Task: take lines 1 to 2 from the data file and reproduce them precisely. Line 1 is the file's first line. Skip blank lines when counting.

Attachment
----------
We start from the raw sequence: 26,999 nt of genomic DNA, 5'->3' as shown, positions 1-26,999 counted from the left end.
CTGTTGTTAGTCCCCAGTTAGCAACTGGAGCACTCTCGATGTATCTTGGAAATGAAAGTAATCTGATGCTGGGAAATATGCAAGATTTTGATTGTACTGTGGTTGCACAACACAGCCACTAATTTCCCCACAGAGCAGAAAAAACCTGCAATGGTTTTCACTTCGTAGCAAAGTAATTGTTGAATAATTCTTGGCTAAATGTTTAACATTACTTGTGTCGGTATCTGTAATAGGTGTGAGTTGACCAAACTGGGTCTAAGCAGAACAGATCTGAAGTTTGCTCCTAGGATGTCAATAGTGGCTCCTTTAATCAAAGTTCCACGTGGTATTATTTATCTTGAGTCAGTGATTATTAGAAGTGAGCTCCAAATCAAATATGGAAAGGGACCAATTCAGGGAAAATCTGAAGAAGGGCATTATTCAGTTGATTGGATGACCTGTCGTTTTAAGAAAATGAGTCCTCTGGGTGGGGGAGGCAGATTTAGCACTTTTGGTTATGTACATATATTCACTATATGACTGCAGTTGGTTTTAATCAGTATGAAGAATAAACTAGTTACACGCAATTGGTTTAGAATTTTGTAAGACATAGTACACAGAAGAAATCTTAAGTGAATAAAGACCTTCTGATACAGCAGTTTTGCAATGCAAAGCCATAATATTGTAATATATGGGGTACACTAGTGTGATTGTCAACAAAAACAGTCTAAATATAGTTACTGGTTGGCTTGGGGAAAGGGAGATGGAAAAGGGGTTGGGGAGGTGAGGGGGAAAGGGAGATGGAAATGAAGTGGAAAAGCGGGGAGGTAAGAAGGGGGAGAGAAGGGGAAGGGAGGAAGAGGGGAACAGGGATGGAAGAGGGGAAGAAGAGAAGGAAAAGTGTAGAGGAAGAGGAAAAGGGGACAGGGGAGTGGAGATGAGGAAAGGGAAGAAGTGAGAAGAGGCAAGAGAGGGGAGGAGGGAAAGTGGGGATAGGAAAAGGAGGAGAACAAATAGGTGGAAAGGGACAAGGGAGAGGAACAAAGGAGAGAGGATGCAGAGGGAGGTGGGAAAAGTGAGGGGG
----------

We start from the raw sequence: 26,999 nt of genomic DNA, 5'->3' as shown, positions 1-26,999 counted from the left end.
CTGTTGTTAGTCCCCAGTTAGCAACTGGAGCACTCTCGATGTATCTTGGAAATGAAAGTAATCTGATGCTGGGAAATATGCAAGATTTTGATTGTACTGTGGTTGCACAACACAGCCACTAATTTCCCCACAGAGCAGAAAAAACCTGCAATGGTTTTCACTTCGTAGCAAAGTAATTGTTGAATAATTCTTGGCTAAATGTTTAACATTACTTGTGTCGGTATCTGTAATAGGTGTGAGTTGACCAAACTGGGTCTAAGCAGAACAGATCTGAAGTTTGCTCCTAGGATGTCAATAGTGGCTCCTTTAATCAAAGTTCCACGTGGTATTATTTATCTTGAGTCAGTGATTATTAGAAGTGAGCTCCAAATCAAATATGGAAAGGGACCAATTCAGGGAAAATCTGAAGAAGGGCATTATTCAGTTGATTGGATGACCTGTCGTTTTAAGAAAATGAGTCCTCTGGGTGGGGGAGGCAGATTTAGCACTTTTGGTTATGTACATATATTCACTATATGACTGCAGTTGGTTTTAATCAGTATGAAGAATAAACTAGTTACACGCAATTGGTTTAGAATTTTGTAAGACATAGTACACAGAAGAAATCTTAAGTGAATAAAGACCTTCTGATACAGCAGTTTTGCAATGCAAAGCCATAATATTGTAATATATGGGGTACACTAGTGTGATTGTCAACAAAAACAGTCTAAATATAGTTACTGGTTGGCTTGGGGAAAGGGAGATGGAAAAGGGGTTGGGGAGGTGAGGGGGAAAGGGAGATGGAAATGAAGTGGAAAAGCGGGGAGGTAAGAAGGGGGAGAGAAGGGGAAGGGAGGAAGAGGGGAACAGGGATGGAAGAGGGGAAGAAGAGAAGGAAAAGTGTAGAGGAAGAGGAAAAGGGGACAGGGGAGTGGAGATGAGGAAAGGGAAGAAGTGAGAAGAGGCAAGAGAGGGGAGGAGGGAAAGTGGGGATAGGAAAAGGAGGAGAACAAATAGGTGGAAAGGGACAAGGGAGAGGAACAAAGGAGAGAGGATGCAGAGGGAGGTGGGAAAAGTGAGGGGG